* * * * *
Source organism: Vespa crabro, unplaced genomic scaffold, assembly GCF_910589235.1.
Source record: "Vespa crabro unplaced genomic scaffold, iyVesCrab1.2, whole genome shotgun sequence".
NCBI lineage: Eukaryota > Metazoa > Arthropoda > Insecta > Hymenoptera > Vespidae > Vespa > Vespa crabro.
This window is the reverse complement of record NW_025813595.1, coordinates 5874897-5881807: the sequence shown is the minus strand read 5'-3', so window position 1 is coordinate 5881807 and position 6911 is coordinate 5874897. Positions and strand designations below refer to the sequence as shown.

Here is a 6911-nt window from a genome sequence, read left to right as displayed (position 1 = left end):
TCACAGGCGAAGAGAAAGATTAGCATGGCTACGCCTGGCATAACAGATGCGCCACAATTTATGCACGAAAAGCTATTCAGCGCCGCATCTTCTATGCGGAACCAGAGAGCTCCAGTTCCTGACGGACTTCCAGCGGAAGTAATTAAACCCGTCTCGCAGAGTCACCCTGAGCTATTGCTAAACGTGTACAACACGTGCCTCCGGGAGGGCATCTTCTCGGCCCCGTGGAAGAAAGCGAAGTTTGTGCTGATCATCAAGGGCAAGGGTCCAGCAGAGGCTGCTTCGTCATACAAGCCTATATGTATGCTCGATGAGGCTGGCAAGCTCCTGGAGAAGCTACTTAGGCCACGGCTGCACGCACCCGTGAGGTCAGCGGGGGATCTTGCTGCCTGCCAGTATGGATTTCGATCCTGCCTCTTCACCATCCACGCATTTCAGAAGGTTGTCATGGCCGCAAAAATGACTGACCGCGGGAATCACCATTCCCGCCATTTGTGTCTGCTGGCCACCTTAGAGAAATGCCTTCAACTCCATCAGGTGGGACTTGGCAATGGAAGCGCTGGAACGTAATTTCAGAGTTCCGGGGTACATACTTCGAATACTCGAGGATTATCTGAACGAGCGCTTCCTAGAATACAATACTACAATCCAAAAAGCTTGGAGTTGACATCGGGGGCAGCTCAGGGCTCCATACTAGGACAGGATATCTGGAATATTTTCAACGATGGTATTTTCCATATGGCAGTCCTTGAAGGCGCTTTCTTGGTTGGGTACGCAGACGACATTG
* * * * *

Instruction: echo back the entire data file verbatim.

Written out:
Source organism: Vespa crabro, unplaced genomic scaffold, assembly GCF_910589235.1.
Source record: "Vespa crabro unplaced genomic scaffold, iyVesCrab1.2, whole genome shotgun sequence".
NCBI lineage: Eukaryota > Metazoa > Arthropoda > Insecta > Hymenoptera > Vespidae > Vespa > Vespa crabro.
This window is the reverse complement of record NW_025813595.1, coordinates 5874897-5881807: the sequence shown is the minus strand read 5'-3', so window position 1 is coordinate 5881807 and position 6911 is coordinate 5874897. Positions and strand designations below refer to the sequence as shown.

Here is a 6911-nt window from a genome sequence, read left to right as displayed (position 1 = left end):
TCACAGGCGAAGAGAAAGATTAGCATGGCTACGCCTGGCATAACAGATGCGCCACAATTTATGCACGAAAAGCTATTCAGCGCCGCATCTTCTATGCGGAACCAGAGAGCTCCAGTTCCTGACGGACTTCCAGCGGAAGTAATTAAACCCGTCTCGCAGAGTCACCCTGAGCTATTGCTAAACGTGTACAACACGTGCCTCCGGGAGGGCATCTTCTCGGCCCCGTGGAAGAAAGCGAAGTTTGTGCTGATCATCAAGGGCAAGGGTCCAGCAGAGGCTGCTTCGTCATACAAGCCTATATGTATGCTCGATGAGGCTGGCAAGCTCCTGGAGAAGCTACTTAGGCCACGGCTGCACGCACCCGTGAGGTCAGCGGGGGATCTTGCTGCCTGCCAGTATGGATTTCGATCCTGCCTCTTCACCATCCACGCATTTCAGAAGGTTGTCATGGCCGCAAAAATGACTGACCGCGGGAATCACCATTCCCGCCATTTGTGTCTGCTGGCCACCTTAGAGAAATGCCTTCAACTCCATCAGGTGGGACTTGGCAATGGAAGCGCTGGAACGTAATTTCAGAGTTCCGGGGTACATACTTCGAATACTCGAGGATTATCTGAACGAGCGCTTCCTAGAATACAATACTACAATCCAAAAAGCTTGGAGTTGACATCGGGGGCAGCTCAGGGCTCCATACTAGGACAGGATATCTGGAATATTTTCAACGATGGTATTTTCCATATGGCAGTCCTTGAAGGCGCTTTCTTGGTTGGGTACGCAGACGACATTG